Despite most of us having family and friends that we love, some of them - even with the best intentions - say some pretty stupid things when trying to comfort you through a tough time.
We asked our Facebook and Twitter fans: what ridiculous things do people say to you when you're going through a bad time? Of all the questions we've asked on Facebook and Twitter, this one seemed to really strike a nerve.
The problem isn't that people are going out of their way to be insensitive. Ironically for a lot of people giving advice or administering tough love, this seems to be their way of showing support.
For others, if they have never experienced divorce, bereavement, illness or serious trauma, they just don't know what the right thing is to say in a situation. So we've put together some points of what to say and not say, so that you a) actually comfort your friend and b) don't piss them off.
1. Think Positive
Of all the phrases, this ranks among the worst. Not only is it unhelpful and unimaginative, it comes off as an indirect dig, implying that by refusing to smile and think happy thoughts, you're somehow letting yourself down. It also hints that maybe if you thought positive, things wouldn't be so bad. But they are bad, and no amount of Noel Edmonds style 'ask the universe and it will happen' hoodoo is going to change that.
2. I Know What You're Going Through
Unless you are a conjoined twin, it is highly unlikely that you or anyone else will know what your friend is going through. This was one of the key peeves among our social media users.
Facebook follower Joy Dehany said: "Never say "I know how you feel" because you don't. Every one experiences things differently and to presume how they feel and worse ramble on how you were in a similar situation is insulting and selfish. If someone trusts you enough to tell you how much they are hurting just listen to them without judgement. It's fine to say "I understand" and bring them some tea. All a distressed person usually wants is to be listened to without any "advice"."
3. (After A Separation) I Never Liked Him/Her Anyway
Or - "You're better off without him/her". Divorce and/or separation is not the same as you breaking up with your boyfriend or girlfriend. Often, it's composed of many shades of grey: sadness that the relationship is over, the disappointment that something they really believed in no longer works, and dealing with other people's emotions around it from parents to children.
Your friend is probably already going through and agonising over decisions they could have made differently, signs they should have been looking out for (in cases of fidelity or betrayal of trust). What they don't need is having to deal with your disapproval - even if in your head it sounds like support.
4. Invoking God
Some people find faith a very comforting source when things go pear-shaped. But others find religion really hard to deal with especially when they feel like they are dealing with something that they didn't deserve, or that they perceive to be unfair.
Facebook follower Nola Anne d'Enis said:" I asked the vicar to leave when he said that it would comfort me to know that he likened me to the mother of Jesus "who, as you know, also lost her child".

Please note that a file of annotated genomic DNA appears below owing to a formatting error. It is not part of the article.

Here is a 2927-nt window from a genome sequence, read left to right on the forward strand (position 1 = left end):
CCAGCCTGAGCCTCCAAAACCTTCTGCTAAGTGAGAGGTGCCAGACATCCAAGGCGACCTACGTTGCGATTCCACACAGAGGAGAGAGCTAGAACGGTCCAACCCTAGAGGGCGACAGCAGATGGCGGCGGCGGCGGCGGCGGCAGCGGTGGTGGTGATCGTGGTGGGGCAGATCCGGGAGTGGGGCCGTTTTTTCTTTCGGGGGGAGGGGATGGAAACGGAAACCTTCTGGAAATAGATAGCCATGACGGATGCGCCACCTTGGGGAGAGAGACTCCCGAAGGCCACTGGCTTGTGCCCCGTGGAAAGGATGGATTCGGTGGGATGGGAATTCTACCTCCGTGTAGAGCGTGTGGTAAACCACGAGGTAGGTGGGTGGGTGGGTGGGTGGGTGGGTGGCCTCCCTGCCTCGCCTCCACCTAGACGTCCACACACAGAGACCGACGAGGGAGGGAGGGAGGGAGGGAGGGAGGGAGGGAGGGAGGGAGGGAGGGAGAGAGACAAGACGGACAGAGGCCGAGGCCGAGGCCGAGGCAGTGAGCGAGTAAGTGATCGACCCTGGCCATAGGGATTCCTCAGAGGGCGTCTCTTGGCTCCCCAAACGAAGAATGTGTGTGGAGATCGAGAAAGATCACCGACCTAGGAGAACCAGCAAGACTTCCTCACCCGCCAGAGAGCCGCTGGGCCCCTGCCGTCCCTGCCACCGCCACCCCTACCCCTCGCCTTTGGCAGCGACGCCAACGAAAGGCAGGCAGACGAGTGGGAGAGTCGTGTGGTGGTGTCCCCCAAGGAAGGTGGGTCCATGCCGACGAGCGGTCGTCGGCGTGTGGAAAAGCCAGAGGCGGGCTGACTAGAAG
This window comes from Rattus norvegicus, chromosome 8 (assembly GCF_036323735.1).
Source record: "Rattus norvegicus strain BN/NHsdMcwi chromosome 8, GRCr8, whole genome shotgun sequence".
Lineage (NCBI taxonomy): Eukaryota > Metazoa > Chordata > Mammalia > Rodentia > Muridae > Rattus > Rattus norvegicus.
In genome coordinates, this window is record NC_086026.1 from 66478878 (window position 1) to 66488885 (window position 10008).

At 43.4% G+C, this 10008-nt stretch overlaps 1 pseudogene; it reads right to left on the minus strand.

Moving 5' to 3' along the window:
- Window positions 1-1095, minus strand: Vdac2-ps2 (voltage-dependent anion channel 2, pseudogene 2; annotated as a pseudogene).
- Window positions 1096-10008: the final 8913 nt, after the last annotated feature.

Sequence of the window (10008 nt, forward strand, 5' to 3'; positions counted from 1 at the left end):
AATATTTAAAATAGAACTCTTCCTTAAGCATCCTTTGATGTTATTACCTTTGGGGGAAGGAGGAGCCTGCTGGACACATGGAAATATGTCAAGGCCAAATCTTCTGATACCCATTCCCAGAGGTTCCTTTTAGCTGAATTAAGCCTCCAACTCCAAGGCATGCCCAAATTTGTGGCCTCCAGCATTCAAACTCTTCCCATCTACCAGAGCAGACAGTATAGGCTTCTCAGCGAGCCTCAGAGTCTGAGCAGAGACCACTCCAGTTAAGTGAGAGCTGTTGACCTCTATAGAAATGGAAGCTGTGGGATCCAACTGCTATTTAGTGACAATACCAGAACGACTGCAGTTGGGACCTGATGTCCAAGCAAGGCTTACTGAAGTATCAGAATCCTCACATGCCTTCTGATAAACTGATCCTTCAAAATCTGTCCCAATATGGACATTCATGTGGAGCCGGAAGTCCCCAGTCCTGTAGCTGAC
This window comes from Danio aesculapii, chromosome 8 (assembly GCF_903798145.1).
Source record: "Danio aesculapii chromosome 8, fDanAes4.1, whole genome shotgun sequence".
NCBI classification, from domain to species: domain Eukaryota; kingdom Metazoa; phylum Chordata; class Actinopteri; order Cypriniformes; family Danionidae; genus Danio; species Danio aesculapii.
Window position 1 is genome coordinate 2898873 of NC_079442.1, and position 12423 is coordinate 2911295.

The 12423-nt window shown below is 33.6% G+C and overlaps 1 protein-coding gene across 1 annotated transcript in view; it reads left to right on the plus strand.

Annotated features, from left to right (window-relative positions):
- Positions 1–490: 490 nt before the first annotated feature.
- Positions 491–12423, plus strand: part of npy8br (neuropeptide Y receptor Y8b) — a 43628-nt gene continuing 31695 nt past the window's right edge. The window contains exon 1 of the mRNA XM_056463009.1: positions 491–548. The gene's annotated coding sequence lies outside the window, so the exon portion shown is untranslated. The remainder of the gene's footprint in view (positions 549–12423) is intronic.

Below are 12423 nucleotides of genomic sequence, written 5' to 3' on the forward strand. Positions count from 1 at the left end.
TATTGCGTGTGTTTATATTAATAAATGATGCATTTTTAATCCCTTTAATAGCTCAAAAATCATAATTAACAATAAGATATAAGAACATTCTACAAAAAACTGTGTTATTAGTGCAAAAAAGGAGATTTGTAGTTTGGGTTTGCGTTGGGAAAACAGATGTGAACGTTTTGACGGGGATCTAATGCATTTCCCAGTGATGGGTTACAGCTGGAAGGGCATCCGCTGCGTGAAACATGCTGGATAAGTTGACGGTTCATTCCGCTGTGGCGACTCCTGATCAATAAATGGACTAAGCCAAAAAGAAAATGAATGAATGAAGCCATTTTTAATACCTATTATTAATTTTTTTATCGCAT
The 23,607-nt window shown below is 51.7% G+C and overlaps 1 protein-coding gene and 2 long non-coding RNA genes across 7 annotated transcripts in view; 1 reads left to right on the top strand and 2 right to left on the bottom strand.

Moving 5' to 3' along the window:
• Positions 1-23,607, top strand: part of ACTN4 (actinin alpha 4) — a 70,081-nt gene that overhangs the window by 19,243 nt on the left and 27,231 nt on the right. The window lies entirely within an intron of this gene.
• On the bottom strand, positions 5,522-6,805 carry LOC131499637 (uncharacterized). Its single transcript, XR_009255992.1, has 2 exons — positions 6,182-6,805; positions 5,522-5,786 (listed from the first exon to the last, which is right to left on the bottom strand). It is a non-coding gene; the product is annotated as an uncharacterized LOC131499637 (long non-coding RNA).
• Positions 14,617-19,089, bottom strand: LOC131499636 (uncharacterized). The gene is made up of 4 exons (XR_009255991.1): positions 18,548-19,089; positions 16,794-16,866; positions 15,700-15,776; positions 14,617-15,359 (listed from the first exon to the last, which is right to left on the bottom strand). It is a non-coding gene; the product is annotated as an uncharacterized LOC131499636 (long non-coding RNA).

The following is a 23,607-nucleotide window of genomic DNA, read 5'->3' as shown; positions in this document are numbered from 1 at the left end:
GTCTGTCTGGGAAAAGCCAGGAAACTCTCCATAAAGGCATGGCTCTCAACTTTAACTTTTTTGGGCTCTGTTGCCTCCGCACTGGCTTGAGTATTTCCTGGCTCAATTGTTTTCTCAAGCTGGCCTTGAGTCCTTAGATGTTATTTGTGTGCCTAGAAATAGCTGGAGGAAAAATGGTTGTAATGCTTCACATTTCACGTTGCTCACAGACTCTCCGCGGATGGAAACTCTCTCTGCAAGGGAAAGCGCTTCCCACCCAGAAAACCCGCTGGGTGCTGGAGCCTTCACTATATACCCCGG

June Swift adds: "My parents were killed in a road accident and someone said to me "God works in a mysterious way his wonders to perform!" I wanted to hit her!!"
Saying God works in mysterious ways or will take care of things, to some people, is like saying that if you're good, Santa will bring you lots of presents. You have to accept that not everyone believes in divine justice.
5. Everything Will Be Fine
This may sound like reassurance, but it isn't. To the person going through the hard time, they already know things won't be fine. They may be fine eventually, of course, but as you, their friend, aren't omnipotent, you don't know if their husband won't leave them or if they'll recover from cancer.
6. Random Cliches
Silence is infinitely preferable to "time is a great healer", "there are plenty of more fish in the sea", "he had good innings" and "only the good die young".
7. There's Always Someone More Worse Off Than You Are
We realise what you're trying to do here: give us some perspective and use the misery of others to jolt us into 'snapping out of it'. But misery is relative and specific to your own situation. Someone who is going through a divorce may be just a miserable as someone who has suffered a bereavement - there is no imaginary high court doling out points over who gets to be the most sad.
During times of distress, there is almost always a certain amount of psychological trauma that accompanies it, and your friend has to be able to grieve at whatever it is they have lost. Try not to make them feel guilty about the fact that they have a bad situation, and are completely entitled to act unreasonable if they want to.
8. They Are In A Better Place
On the subject of bereavement, when people say this, Facebook follower Lennie Davies asks: "Really?? How do you know? I'd rather be on the beach then dead or rotting in the ground."
What You Can Do
- Say: "Is there anything I can do or get you to make life a bit easier just now?" says Marlyn Clarke. Or "I'm here whenever you need me." (And actually mean it).
- Don't push your friend into meeting up or inviting yourself over unless they say it's okay (or you're genuinely worried about their safety).
- Listen to what they're telling you - they don't need advice, just compassion and support.
If you feel like you still need to say something helpful, rather than 'everything will be fine', just say in a firm, supportive voice: "you will get through this."
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